How can a company bridge this gap? What is the optimal distribution between the duration/amounts of assets and liabilities? First, each institution has its own optimal allocation. One size does not fit all. Each company’s risk profile and pre-set risk appetite will drive the optimal EVE. Asset Liability Management (ALM) is definitely an art – it helps realize the risk profile of the company.

Because EVE is primarily a long-term metric, it can be volatile when interest rates change. This requires applying market best practices when following a stress technique such as Value at Risk (VaR), which helps to understand and anticipate future movements in interest rates.

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On and off the balance sheet

A company can manage the EVE gap between assets and liabilities, and related risk mitigation practices, either on or off the balance sheet. An example of balance sheet hedging is when a company simply obtains financing at a fixed interest rate, rather than linking it to a floating index, such as US LIBOR, or issuing a fixed bond to normalize the duration gap between assets and liabilities

Off-balance sheet hedging maintains the mismatch in assets and liabilities, but uses financial derivatives to synthetically create the desired outcome. In this approach, many companies use vanilla interest rate swaps (IRS) or interest rate derivatives.

Details of the balance sheet gap are not always available for examination when reviewing financial statements. However, decision makers and investors should pay attention and be aware that the EVE metric captures the market value of accumulated cash flows over the next few years. And as we have shown above, calculating it is simple.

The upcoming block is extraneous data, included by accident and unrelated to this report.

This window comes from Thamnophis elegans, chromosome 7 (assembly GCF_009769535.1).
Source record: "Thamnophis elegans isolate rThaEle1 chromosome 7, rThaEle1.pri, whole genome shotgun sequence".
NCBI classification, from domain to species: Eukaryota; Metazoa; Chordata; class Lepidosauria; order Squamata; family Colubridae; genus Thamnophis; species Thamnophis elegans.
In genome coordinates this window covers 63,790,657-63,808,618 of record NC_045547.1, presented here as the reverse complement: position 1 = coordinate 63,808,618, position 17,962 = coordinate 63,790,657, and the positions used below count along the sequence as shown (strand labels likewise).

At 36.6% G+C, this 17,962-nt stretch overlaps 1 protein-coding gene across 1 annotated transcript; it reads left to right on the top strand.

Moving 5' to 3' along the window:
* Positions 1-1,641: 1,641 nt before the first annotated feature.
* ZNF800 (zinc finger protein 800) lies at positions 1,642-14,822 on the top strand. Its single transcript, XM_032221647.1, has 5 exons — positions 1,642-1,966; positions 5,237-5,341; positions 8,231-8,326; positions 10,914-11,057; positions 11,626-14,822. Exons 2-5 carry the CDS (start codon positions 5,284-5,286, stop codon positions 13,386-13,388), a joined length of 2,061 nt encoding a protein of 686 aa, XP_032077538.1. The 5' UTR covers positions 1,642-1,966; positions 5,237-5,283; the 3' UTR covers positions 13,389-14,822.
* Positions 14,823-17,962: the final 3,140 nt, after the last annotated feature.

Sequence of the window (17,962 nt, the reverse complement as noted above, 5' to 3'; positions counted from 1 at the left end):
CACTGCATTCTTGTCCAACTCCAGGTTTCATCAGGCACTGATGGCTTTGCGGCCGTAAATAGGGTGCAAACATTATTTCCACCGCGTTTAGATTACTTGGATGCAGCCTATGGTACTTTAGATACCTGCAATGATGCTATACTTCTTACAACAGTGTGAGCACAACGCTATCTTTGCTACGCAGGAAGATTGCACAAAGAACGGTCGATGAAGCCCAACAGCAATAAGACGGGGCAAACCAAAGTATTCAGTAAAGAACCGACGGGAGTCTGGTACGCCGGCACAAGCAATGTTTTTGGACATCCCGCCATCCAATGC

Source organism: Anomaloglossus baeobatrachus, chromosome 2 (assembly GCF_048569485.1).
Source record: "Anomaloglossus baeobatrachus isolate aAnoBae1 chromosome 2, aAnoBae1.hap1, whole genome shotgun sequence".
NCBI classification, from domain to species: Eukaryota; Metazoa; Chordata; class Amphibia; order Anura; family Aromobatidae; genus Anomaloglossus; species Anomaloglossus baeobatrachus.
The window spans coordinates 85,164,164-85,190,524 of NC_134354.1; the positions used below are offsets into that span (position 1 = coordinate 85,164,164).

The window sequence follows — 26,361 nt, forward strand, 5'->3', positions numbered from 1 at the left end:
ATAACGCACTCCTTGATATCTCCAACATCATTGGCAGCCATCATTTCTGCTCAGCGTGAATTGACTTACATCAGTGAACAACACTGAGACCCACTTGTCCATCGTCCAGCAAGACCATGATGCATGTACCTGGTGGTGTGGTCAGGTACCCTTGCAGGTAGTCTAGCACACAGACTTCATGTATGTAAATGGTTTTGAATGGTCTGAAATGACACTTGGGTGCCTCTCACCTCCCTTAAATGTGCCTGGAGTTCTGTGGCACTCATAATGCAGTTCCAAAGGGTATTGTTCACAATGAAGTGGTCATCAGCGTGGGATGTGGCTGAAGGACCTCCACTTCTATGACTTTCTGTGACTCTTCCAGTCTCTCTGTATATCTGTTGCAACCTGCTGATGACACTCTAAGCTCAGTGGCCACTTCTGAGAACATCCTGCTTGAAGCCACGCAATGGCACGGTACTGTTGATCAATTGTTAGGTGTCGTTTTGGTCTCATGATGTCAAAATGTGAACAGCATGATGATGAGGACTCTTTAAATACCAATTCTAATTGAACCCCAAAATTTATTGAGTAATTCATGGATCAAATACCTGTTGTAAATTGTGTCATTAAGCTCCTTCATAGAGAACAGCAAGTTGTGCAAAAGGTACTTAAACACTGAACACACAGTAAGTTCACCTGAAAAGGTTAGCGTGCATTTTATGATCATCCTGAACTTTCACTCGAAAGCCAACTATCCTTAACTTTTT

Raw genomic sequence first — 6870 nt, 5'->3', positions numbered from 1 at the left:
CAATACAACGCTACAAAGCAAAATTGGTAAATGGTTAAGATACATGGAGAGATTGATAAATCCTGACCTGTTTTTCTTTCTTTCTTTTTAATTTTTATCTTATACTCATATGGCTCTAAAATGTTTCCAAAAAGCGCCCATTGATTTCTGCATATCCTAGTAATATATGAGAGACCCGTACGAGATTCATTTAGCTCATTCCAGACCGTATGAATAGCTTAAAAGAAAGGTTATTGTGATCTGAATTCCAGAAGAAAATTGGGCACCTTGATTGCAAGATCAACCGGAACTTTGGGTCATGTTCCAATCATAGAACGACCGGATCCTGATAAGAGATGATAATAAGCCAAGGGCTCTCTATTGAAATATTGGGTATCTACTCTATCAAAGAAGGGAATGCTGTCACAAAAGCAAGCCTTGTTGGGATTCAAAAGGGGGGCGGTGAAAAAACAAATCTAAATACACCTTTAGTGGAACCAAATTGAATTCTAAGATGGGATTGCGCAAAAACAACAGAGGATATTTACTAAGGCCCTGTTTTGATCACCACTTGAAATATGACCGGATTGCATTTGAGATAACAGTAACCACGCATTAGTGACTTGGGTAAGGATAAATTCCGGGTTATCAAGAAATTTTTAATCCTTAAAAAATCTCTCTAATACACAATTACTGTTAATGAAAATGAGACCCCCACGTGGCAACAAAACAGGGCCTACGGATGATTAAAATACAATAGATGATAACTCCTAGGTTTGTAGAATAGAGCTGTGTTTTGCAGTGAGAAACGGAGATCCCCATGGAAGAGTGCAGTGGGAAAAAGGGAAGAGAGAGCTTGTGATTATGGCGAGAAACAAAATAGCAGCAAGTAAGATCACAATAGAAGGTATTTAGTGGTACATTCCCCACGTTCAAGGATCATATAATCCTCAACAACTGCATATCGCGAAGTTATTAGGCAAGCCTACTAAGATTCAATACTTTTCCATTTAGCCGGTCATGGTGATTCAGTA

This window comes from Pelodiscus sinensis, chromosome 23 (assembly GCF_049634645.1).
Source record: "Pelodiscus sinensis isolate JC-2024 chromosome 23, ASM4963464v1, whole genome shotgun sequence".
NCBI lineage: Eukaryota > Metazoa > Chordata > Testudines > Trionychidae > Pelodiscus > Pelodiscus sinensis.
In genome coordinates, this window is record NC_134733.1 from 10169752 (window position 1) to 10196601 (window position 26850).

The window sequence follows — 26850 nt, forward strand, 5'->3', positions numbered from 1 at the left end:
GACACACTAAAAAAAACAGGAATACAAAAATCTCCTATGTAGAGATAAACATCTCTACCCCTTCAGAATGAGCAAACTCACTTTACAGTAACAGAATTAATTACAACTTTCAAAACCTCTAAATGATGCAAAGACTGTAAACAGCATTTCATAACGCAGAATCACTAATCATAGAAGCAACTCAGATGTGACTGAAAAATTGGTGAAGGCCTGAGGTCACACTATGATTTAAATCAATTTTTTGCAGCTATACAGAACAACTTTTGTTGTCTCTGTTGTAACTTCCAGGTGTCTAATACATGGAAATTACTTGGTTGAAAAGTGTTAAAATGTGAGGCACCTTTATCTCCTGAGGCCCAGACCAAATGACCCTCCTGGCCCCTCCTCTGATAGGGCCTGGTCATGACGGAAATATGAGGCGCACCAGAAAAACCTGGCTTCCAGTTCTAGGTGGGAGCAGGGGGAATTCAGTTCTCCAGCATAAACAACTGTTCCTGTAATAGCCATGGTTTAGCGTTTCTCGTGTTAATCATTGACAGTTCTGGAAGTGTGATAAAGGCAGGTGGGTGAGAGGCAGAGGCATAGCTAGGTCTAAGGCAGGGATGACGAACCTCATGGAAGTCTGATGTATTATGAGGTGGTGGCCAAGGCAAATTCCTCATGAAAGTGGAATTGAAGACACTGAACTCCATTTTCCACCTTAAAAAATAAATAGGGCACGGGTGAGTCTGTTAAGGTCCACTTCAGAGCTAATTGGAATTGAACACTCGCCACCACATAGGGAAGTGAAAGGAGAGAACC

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A safety valve for an uncertain future

With a little due diligence, we can better understand how a company manages its interest rate exposure and the associated ALM processes. While banks and large financial institutions make extensive use of the EVE indicator, other companies should as well. And so should analysts.

When a company sets risk limits, monitors them, and understands the accompanying changes in value due to movements in interest rates and how they will affect its financial position, it creates a safety valve that protects against market risks and insight uncertainty of interest rates.

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All posts are the opinion of the author. Therefore, they should not be construed as investment advice, nor do the views expressed necessarily reflect the views of the CFA Institute or the author’s employer.

Image credit: ©Getty Images/Heiko Küverling

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Muadh Alhusaini, CFA, FRM, CAIA

Muadh Alhusaini, CFA, FRM, CAIA, is co-founder and managing partner of Ehata Financial, an independent specialist advisory house focused on market risk management and hedging. Before pursuing a career as an advisor, Alhusaini spent nearly 10 years as a senior banker in global markets and financing solutions with local and international banks. In his current role, he demonstrated the ability to mobilize robust and innovative financial risk management solutions to leading corporates, sovereign entities, private equity firms and publicly traded companies across the Saudi market. Alhusaini is an expert in designing and delivering development programs, seminars and published columns focused on financial risk management, investment and governance trends. He has numerous board and committee memberships with leading institutions in Saudi Arabia. He is a CFA chartered and certified Financial Risk Manager (FRM) and is a Certified Alternative Investment Analyst (CAIA).